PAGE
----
The title and subject matter of today's bulletin is taken from Heb. 13:1, where the Hebrew writer simply encourages the saints to continue in love. This seems like a simple thing to do. In fact, if we think back to our childhood it is one of the basic lessons our parents likely taught us as we grew up. Sure, we might say that they taught us to be hospitable, kind, compassionate, caring or courteous. Fathers may have taught their sons to be chivalrous by standing when a lady walks into a room, or to open a door for a lady, or to give up his seat when his elder has none. Mothers may have taught there daughters how to be a good help, meet for her future husband. They may have taught their daughters the joy of taking a meal to a new mother or to one too sick to cook their own. Many of us had parents that instructed us about God. Some of them may have not had the proper understanding about worship or the work of the church, but they taught us to honor and glorify God. In each of these circumstances our parents are actually teaching us about love. Or at least, how we manifest that love in a given circumstance, be it to God, a parent, a child, a stranger, a spouse, or a coworker. In fact, Christ stated that the whole Law and prophets rested upon two simple commandments. Love God and love your neighbor (Matt. 22:37-40). But, knowing that we are to be loving and actually being loving are two different things. So, how are we to let brotherly love continue? The Hebrew letter continues by giving us several things we need to do to show our love unto others.
Be hospitable. The Greek word hospitable literally means to show love to strangers. Following this commandment is the example we have of Abraham hosting the Lord and two of his angels. I do not know if he is implying that we could possibly host an angel today, but that is irrelevant. The point he is making is that you never know who it is that you are helping. Several months ago I received an email telling a story about a church who was all excited because their new preacher was finally arriving. On that same day, a poor man, who clearly appeared homeless had visited the assembly. While there were some who would shake his hand, most avoided him. Even those that shook his hand really seemed to do it out of habit. No one seemed really interested in meeting his needs, helping him find a seat, or even to get his name. They all seemed preoccupied with the arrival of the new preacher. At the beginning of the services, the elders introduced the new preacher. The poor man everyone ignored walked to the front of the building shook hands with the elders and addressed the congregation. The congregation was stunned to say the least. (The elders were in on this from the beginning). It was meant to be an object lesson to teach hospitality. The lesson he preached that day was allegedly from Matt. 25 where Jesus separated the sheep from the goats based upon their treatment of the least of his brethren. I do not know if this was a true story or just a really nice email. What I do know is that how we treat those we come in contact with is of great importance. Could you imagine how different Lot's story would have been if he never invited those angels into his home? If it were you, would you have passed by that night? Or, would you have given up your bed to take care of these men.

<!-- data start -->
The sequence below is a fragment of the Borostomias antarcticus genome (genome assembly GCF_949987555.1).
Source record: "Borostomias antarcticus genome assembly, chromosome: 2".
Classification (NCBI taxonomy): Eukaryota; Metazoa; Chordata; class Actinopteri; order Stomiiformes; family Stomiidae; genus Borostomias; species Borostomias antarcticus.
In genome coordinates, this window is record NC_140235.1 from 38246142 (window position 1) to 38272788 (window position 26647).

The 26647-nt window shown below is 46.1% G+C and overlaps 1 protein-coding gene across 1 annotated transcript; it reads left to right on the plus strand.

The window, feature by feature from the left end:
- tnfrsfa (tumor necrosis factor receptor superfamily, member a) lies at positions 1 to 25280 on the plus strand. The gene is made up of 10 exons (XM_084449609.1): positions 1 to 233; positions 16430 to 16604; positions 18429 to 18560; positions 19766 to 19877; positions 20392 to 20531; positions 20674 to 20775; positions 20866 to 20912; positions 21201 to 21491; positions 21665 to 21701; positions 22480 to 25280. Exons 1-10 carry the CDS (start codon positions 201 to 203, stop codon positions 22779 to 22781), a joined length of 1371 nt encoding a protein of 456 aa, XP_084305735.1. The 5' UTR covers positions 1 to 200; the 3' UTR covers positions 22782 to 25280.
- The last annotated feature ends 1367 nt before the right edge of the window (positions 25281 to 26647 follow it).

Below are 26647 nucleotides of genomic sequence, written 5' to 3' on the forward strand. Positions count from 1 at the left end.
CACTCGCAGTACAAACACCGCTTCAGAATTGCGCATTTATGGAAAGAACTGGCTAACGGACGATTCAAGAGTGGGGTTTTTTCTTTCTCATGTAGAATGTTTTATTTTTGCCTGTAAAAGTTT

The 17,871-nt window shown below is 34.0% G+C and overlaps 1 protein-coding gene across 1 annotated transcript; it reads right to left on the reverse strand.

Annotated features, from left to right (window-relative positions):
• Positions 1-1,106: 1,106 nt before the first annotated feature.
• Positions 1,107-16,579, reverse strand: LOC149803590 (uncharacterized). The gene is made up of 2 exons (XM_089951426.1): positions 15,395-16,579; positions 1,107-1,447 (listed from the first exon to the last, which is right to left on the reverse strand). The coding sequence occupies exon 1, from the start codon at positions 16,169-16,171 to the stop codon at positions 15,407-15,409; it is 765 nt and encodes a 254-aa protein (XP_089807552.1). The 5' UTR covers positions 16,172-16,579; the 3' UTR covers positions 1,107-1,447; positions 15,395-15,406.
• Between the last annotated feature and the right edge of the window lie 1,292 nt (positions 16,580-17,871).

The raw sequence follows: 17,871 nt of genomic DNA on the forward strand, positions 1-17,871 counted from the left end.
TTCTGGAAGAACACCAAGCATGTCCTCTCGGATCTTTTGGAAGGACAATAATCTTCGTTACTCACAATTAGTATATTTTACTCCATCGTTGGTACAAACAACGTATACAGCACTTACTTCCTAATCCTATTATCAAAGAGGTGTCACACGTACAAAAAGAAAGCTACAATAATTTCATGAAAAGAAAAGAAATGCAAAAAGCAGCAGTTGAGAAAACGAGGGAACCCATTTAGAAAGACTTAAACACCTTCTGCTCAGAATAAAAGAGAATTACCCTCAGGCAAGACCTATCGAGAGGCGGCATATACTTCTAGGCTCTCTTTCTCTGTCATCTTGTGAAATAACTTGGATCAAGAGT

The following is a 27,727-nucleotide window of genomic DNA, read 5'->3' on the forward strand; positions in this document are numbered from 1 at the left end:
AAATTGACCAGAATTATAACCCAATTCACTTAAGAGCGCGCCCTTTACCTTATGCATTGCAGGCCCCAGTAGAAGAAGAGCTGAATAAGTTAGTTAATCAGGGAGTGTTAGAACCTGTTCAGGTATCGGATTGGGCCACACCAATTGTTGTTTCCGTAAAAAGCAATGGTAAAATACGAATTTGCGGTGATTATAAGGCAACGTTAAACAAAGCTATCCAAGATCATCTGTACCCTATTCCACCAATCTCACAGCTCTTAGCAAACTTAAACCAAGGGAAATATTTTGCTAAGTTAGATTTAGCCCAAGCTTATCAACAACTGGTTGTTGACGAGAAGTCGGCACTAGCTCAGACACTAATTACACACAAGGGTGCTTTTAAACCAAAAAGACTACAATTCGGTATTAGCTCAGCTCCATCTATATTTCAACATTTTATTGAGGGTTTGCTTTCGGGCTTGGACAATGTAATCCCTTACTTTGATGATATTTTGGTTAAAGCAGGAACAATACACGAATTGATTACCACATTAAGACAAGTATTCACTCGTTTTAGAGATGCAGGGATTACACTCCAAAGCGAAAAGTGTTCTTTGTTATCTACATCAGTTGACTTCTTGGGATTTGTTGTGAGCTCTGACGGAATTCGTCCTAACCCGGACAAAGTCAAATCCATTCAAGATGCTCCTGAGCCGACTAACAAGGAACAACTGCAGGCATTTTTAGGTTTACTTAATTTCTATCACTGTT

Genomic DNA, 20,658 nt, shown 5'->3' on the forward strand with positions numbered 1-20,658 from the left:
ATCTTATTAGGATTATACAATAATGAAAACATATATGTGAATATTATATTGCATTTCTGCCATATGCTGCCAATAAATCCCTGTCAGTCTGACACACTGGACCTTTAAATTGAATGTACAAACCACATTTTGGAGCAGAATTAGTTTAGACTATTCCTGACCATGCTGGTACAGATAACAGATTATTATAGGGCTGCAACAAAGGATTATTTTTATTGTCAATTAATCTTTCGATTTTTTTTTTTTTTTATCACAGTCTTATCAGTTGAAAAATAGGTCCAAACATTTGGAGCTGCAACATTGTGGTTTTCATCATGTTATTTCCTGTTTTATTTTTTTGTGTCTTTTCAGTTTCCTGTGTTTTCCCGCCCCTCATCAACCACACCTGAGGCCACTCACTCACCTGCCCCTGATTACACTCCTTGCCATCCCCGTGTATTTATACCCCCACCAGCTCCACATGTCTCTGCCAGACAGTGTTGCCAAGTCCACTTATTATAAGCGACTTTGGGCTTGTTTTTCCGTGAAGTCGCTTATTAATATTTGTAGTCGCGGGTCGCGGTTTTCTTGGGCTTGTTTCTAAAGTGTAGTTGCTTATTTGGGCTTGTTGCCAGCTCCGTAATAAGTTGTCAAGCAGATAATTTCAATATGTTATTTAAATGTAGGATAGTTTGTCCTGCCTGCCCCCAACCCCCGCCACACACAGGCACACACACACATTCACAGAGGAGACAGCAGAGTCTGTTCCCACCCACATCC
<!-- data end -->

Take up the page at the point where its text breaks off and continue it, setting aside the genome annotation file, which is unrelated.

Remember those that are suffering. Heb. 13:3 specifically mentions those that suffer persecution for being a Christian. I would add that we need to show love not just to those that suffer at the hand of those that hate Christians, but we need to show love to any of our church family that is suffering. And brethren, we have them here. We have some here that have severe health problems. We have some here who suffer because a loved one has severe health problems and we have some here that are suffering because their home life is not what is should be. Brother, Sister, I ask you what are you doing about it? Heb. 13:3 says to remember them. We seem to use that to say that we didn't forget. We remembered to pay the bills. However, in the bible to remember something meant to act upon that remembrance. When Noah was in the ark floating for 150 days it says that God remembered him (Gen. 7:24-8:1). God didn't forget Noah. To remember meant God was going to act. Brethren, act. Go. Do. Help those suffering. Call them. Sit by their bedside. Cry with them. Pray with them. Love them.
Honor your spouse. In the process of showing your love unto others do not defile your marriage (Heb. 13:4). Don't forget to be there for your family. I know a preacher who did this very thing. He was so busy being there for everyone else he failed his spouse and his children. His spouse left him and one child has fallen from grace. Don't let this happen to you.
Grinnell church of Christ
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Let Brotherly Love Continue
Volume 4 Issue 38